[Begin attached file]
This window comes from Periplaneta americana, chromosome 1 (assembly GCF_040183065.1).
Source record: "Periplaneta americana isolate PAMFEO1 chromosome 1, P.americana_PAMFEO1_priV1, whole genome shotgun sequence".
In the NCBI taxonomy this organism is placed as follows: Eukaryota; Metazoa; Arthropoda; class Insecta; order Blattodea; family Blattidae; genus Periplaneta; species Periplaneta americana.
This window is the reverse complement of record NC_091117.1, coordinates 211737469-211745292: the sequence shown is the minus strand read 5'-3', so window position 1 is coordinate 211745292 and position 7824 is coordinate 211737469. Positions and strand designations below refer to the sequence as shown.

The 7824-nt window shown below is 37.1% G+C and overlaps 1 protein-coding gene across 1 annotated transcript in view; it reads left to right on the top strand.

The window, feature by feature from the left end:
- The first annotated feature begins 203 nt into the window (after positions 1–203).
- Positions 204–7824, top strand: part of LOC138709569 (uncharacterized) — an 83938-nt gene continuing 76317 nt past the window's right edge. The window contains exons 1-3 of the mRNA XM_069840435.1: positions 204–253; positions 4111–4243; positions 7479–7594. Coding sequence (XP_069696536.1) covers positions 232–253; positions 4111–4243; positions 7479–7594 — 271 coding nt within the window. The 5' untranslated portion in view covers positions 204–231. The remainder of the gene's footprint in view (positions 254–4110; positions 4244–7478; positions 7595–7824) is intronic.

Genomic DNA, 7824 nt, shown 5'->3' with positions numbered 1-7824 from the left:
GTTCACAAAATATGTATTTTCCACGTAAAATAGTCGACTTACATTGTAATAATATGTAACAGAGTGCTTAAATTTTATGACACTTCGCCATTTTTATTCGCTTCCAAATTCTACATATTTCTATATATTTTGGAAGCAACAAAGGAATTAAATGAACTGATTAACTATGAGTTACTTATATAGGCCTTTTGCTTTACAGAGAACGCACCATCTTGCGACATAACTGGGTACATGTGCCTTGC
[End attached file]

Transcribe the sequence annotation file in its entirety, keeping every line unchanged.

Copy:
This window comes from Periplaneta americana, chromosome 1 (assembly GCF_040183065.1).
Source record: "Periplaneta americana isolate PAMFEO1 chromosome 1, P.americana_PAMFEO1_priV1, whole genome shotgun sequence".
In the NCBI taxonomy this organism is placed as follows: Eukaryota; Metazoa; Arthropoda; class Insecta; order Blattodea; family Blattidae; genus Periplaneta; species Periplaneta americana.
This window is the reverse complement of record NC_091117.1, coordinates 211737469-211745292: the sequence shown is the minus strand read 5'-3', so window position 1 is coordinate 211745292 and position 7824 is coordinate 211737469. Positions and strand designations below refer to the sequence as shown.

The 7824-nt window shown below is 37.1% G+C and overlaps 1 protein-coding gene across 1 annotated transcript in view; it reads left to right on the top strand.

The window, feature by feature from the left end:
- The first annotated feature begins 203 nt into the window (after positions 1–203).
- Positions 204–7824, top strand: part of LOC138709569 (uncharacterized) — an 83938-nt gene continuing 76317 nt past the window's right edge. The window contains exons 1-3 of the mRNA XM_069840435.1: positions 204–253; positions 4111–4243; positions 7479–7594. Coding sequence (XP_069696536.1) covers positions 232–253; positions 4111–4243; positions 7479–7594 — 271 coding nt within the window. The 5' untranslated portion in view covers positions 204–231. The remainder of the gene's footprint in view (positions 254–4110; positions 4244–7478; positions 7595–7824) is intronic.

Genomic DNA, 7824 nt, shown 5'->3' with positions numbered 1-7824 from the left:
GTTCACAAAATATGTATTTTCCACGTAAAATAGTCGACTTACATTGTAATAATATGTAACAGAGTGCTTAAATTTTATGACACTTCGCCATTTTTATTCGCTTCCAAATTCTACATATTTCTATATATTTTGGAAGCAACAAAGGAATTAAATGAACTGATTAACTATGAGTTACTTATATAGGCCTTTTGCTTTACAGAGAACGCACCATCTTGCGACATAACTGGGTACATGTGCCTTGC